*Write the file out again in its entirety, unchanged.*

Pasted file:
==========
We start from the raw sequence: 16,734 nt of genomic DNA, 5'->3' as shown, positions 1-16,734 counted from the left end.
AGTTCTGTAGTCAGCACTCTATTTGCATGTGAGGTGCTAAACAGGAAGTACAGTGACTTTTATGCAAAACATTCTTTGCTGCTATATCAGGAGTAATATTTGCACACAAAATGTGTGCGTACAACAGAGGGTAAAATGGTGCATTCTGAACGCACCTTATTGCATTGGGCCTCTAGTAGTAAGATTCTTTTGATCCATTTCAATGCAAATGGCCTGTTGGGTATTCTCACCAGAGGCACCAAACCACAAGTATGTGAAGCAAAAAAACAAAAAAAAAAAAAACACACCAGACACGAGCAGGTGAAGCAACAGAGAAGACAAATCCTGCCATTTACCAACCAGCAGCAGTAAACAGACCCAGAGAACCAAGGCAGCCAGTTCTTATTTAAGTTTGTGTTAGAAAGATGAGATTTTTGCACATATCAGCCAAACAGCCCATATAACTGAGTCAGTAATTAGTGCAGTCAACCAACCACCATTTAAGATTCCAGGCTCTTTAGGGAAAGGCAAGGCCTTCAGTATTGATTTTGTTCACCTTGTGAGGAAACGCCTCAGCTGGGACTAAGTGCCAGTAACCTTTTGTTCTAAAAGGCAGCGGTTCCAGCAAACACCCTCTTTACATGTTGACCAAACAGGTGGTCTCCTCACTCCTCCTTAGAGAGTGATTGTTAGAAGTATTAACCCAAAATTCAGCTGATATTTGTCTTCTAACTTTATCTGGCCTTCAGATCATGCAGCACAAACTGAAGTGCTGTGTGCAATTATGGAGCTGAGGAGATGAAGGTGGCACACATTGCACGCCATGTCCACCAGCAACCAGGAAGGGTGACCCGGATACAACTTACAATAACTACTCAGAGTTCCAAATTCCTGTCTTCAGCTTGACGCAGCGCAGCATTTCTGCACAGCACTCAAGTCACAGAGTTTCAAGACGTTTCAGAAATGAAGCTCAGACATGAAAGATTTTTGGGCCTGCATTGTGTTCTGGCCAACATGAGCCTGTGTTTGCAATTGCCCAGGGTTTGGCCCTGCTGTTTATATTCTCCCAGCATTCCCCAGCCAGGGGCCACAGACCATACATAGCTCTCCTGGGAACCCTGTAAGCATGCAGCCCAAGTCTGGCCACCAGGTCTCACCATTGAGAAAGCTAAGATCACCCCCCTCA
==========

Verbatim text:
We start from the raw sequence: 16,734 nt of genomic DNA, 5'->3' as shown, positions 1-16,734 counted from the left end.
AGTTCTGTAGTCAGCACTCTATTTGCATGTGAGGTGCTAAACAGGAAGTACAGTGACTTTTATGCAAAACATTCTTTGCTGCTATATCAGGAGTAATATTTGCACACAAAATGTGTGCGTACAACAGAGGGTAAAATGGTGCATTCTGAACGCACCTTATTGCATTGGGCCTCTAGTAGTAAGATTCTTTTGATCCATTTCAATGCAAATGGCCTGTTGGGTATTCTCACCAGAGGCACCAAACCACAAGTATGTGAAGCAAAAAAACAAAAAAAAAAAAAACACACCAGACACGAGCAGGTGAAGCAACAGAGAAGACAAATCCTGCCATTTACCAACCAGCAGCAGTAAACAGACCCAGAGAACCAAGGCAGCCAGTTCTTATTTAAGTTTGTGTTAGAAAGATGAGATTTTTGCACATATCAGCCAAACAGCCCATATAACTGAGTCAGTAATTAGTGCAGTCAACCAACCACCATTTAAGATTCCAGGCTCTTTAGGGAAAGGCAAGGCCTTCAGTATTGATTTTGTTCACCTTGTGAGGAAACGCCTCAGCTGGGACTAAGTGCCAGTAACCTTTTGTTCTAAAAGGCAGCGGTTCCAGCAAACACCCTCTTTACATGTTGACCAAACAGGTGGTCTCCTCACTCCTCCTTAGAGAGTGATTGTTAGAAGTATTAACCCAAAATTCAGCTGATATTTGTCTTCTAACTTTATCTGGCCTTCAGATCATGCAGCACAAACTGAAGTGCTGTGTGCAATTATGGAGCTGAGGAGATGAAGGTGGCACACATTGCACGCCATGTCCACCAGCAACCAGGAAGGGTGACCCGGATACAACTTACAATAACTACTCAGAGTTCCAAATTCCTGTCTTCAGCTTGACGCAGCGCAGCATTTCTGCACAGCACTCAAGTCACAGAGTTTCAAGACGTTTCAGAAATGAAGCTCAGACATGAAAGATTTTTGGGCCTGCATTGTGTTCTGGCCAACATGAGCCTGTGTTTGCAATTGCCCAGGGTTTGGCCCTGCTGTTTATATTCTCCCAGCATTCCCCAGCCAGGGGCCACAGACCATACATAGCTCTCCTGGGAACCCTGTAAGCATGCAGCCCAAGTCTGGCCACCAGGTCTCACCATTGAGAAAGCTAAGATCACCCCCCTCA